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Healthcare Providers Want to Learn More about Diet, Cardiovascular Disease Prevention



As the obesity epidemic continues to grow, it is imperative that healthcare providers and their patients are well versed in methods to combat the disease as well as associated comorbidities. And now, a recent survey shows the willingness of healthcare providers to increase their knowledge on this subject. 

A 28-question survey, created by a team from the NYU Langone Center for the Prevention of Cardiovascular Disease, was administered to more than 200 cardiologists and internal medicine physicians and trainees. The survey was created to find gaps in nutritional knowledge as well as evaluate the attitudes and practices of physicians in regards to diet and cardiovascular disease. What they found was the majority was open to additional training and thought it would improve their patient care. 

Most of the survey respondents — 78 percent — were open to additional training and thought it would result in better patient care. Just over half of the physicians said they currently spend three minutes or less educating patients on diet and lifestyle.

Overall, the survey sheds light on the physicians’ understanding of nutritional principles, their practical knowledge, and the frequency the provider refers a patient to a dietitian or nutritionist. (Most of the physicians didn't routinely refer their patients to a dietitian or nutritionist.) Information gathered from survey will hopefully help providers and ultimately help their patients. It’s a step in the right direction for us to better understand diet and cardiovascular disease and use the information to better treat and prevent comorbidities in patients.

“The fact that most physicians would welcome additional training in diet is a useful — and hopeful — finding of the study. It speaks to where we are now in medicine. Patients, too, are looking for additional ways to improve their cardiovascular risk,” says Nichole Harkin, MD, chief cardiology fellow at the NYU Langone Center for the Prevention of Cardiovascular Disease.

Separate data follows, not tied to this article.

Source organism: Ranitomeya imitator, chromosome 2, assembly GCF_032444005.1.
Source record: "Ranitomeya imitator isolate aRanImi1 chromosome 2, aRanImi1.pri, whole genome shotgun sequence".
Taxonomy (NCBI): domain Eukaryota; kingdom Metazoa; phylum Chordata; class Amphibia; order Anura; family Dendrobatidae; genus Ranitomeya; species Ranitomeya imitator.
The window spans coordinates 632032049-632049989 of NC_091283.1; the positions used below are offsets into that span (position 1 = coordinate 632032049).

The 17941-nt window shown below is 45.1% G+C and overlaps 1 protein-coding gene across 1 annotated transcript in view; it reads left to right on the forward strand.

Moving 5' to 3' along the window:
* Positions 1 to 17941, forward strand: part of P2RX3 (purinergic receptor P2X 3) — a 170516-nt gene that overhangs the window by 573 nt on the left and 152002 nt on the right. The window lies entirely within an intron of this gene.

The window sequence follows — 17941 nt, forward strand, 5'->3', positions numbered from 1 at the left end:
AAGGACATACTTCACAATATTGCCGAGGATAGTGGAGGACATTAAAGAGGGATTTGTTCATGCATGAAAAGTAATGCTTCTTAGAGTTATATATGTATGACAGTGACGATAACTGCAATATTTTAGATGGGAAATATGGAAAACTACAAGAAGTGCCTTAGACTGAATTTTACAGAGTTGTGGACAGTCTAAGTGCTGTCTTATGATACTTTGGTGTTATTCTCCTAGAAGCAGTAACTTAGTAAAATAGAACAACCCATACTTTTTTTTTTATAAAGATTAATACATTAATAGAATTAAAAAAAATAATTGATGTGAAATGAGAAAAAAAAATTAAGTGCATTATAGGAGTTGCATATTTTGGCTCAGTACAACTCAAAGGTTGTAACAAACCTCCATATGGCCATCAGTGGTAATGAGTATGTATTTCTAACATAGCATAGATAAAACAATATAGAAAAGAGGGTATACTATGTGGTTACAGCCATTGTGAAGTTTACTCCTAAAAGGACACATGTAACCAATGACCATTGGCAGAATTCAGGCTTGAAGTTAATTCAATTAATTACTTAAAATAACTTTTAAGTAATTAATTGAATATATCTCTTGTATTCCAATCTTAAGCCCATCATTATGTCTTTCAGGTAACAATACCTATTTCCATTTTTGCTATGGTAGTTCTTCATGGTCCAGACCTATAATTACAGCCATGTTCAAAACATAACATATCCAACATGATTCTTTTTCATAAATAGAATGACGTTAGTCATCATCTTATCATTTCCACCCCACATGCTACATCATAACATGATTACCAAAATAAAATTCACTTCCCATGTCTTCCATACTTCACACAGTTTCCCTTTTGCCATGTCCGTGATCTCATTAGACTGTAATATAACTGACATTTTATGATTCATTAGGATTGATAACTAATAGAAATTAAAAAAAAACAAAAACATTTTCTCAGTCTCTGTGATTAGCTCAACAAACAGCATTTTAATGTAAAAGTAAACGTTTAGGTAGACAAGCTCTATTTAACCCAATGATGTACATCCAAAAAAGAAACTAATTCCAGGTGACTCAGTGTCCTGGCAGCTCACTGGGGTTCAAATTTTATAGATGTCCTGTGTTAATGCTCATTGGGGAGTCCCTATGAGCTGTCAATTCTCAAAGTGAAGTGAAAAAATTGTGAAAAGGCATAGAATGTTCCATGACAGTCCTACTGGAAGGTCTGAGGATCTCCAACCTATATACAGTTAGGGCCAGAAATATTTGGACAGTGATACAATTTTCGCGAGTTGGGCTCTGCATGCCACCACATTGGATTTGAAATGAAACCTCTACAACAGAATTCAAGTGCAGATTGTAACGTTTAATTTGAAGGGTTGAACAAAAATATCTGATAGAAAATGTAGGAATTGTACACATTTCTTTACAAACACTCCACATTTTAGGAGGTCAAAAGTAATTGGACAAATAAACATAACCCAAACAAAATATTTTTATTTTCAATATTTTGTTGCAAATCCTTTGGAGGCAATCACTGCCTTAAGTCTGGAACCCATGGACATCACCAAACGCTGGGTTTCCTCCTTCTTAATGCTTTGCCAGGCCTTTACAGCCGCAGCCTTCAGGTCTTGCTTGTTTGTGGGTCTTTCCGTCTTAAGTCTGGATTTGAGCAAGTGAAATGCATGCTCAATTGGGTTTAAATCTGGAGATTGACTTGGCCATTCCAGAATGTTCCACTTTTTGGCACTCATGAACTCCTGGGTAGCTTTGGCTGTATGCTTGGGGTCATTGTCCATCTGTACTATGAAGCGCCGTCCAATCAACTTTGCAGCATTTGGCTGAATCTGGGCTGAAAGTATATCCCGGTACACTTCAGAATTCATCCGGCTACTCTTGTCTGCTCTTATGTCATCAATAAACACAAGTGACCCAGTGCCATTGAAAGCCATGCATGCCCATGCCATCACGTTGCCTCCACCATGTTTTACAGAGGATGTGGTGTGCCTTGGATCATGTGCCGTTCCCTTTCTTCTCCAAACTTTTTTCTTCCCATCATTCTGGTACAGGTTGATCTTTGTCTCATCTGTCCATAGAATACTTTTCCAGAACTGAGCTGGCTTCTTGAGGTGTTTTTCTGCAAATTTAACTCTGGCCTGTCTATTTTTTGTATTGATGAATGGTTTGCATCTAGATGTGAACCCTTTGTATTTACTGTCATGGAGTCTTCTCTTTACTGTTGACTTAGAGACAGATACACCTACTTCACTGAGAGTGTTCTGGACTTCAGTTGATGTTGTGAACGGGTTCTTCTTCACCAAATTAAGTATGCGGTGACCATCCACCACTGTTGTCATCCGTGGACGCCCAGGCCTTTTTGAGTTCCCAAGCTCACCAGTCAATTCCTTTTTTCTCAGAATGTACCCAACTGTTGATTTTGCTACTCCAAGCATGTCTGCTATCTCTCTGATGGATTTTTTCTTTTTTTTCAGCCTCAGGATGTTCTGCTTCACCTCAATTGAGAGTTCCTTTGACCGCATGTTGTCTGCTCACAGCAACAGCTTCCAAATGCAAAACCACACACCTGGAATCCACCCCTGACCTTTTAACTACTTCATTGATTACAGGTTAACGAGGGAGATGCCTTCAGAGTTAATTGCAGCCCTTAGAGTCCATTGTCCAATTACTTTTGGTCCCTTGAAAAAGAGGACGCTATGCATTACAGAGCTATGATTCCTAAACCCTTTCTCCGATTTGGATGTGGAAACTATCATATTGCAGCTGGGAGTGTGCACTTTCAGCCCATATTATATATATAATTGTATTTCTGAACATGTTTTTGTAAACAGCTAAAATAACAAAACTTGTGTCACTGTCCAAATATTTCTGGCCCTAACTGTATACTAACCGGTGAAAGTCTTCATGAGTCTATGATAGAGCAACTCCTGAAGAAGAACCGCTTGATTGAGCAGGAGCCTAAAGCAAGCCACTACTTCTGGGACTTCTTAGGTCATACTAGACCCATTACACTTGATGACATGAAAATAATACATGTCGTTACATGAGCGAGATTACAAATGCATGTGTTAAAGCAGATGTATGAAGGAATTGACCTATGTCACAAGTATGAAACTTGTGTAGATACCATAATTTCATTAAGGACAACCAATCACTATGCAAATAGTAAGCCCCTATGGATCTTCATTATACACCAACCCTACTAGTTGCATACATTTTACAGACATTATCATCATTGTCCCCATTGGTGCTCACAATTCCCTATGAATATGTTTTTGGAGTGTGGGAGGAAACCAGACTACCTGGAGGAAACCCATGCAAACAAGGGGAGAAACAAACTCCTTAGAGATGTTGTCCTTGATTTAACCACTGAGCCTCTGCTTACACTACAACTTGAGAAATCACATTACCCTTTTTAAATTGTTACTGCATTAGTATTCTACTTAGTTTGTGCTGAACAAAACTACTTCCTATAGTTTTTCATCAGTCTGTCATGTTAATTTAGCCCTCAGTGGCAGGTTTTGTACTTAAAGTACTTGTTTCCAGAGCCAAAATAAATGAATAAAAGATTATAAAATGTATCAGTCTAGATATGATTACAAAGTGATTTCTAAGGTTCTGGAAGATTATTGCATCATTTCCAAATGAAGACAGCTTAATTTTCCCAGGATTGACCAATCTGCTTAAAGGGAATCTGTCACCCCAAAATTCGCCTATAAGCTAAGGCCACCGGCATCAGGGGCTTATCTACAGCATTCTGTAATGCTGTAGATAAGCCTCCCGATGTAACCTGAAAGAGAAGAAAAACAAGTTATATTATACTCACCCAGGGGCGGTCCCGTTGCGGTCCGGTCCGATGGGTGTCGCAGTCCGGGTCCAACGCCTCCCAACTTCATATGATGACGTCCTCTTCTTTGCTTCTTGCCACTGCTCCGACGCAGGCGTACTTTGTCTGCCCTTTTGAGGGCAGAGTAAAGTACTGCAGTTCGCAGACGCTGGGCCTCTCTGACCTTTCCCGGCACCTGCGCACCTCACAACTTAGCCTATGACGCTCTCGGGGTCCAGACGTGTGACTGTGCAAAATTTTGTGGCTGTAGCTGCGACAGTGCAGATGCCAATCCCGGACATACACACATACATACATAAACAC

If you are one of the many healthcare professionals interested in increasing your knowledge of diet and lifestyle change for your patients, join us at the 7th Annual Obesity Treatment and Prevention Conference in Baltimore, July 23-25, 2015. It’s the most comprehensive conference available. Visit www.Obesity-conference.com to learn more. 

Source: NYU Langone Medical Center / New York University School of Medicine



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Variety by the Pound



If I gave you something, there isn’t much decision needed on your part on what you receive. However, what if I gave you two things and told you to choose one? That can tend to be a little more difficult.

Now take that analogy and multiply it by a million. The amount of food choices we have in the grocery store is staggering. And now researchers in the Virginia Tech College of Agriculture and Life Sciences and the Edward Via College of Osteopathic Medicine believe the results of a recent study show that too many food choices could lead to obesity.

The study was administered on mice but was one of the first to present a real life scenario of having to choose between certain foods — some healthier than others. Other experiments involving mice actually tried to show the correlation of the mother’s diet to her offspring — similar to how scientists study women’s diets during pregnancy to see if it negatively affects the diet of the child.

The study showed that when there was a choice between a high-fat or low-fat diet, the body weight, body fat and glucose levels of the mice rose. Mice that only received a low-fat diet had no change in such metrics.

Researchers believe this is a peek into how humans face these situations, and for us it can result in weight gain. However, it’s a choice. Even though there are a variety of unhealthy food options, there are plenty of healthy alternatives. It’s just a matter of what you choose.

Source: Virginia Tech



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2015 Obesity Treatment and Prevention Conference Offers 25.25 Available CE Credits


Dannemiller, supported by an educational grant from Robard Corporation, will be holding its 2015 Obesity Treatment and Prevention Conference from July 23-25, 2015. The 7th annual conference provides remarkable and unmatched insight into the world of obesity by some of the best minds in the industry.

With 30 obesity management lectures, the conference boasts a wealth of topics, including treatment of obesity-related eating disorders, optimal management of the pre-and-post bariatric surgery patient, the link between obesity and cancer, and many more.

25.25 available CE Credits will be available to attendees of the conference, making this an ideal event for physicians, surgeons, psychologists, nurses, dietitians, behaviorists, and other professionals to attend, as well as it being a great opportunity to network with numerous healthcare professionals throughout the country. 

This year, the conference will held at the Hyatt Regency Baltimore on the Inner Harbor in Baltimore, Maryland. For more information regarding agenda and speakers, testimonials, or to register for the Early Bird Rates, visit www.obesity-conference.com.

Also, click here to take a look at the highlight video of last year’s conference for a peek into what the conference has to offer!

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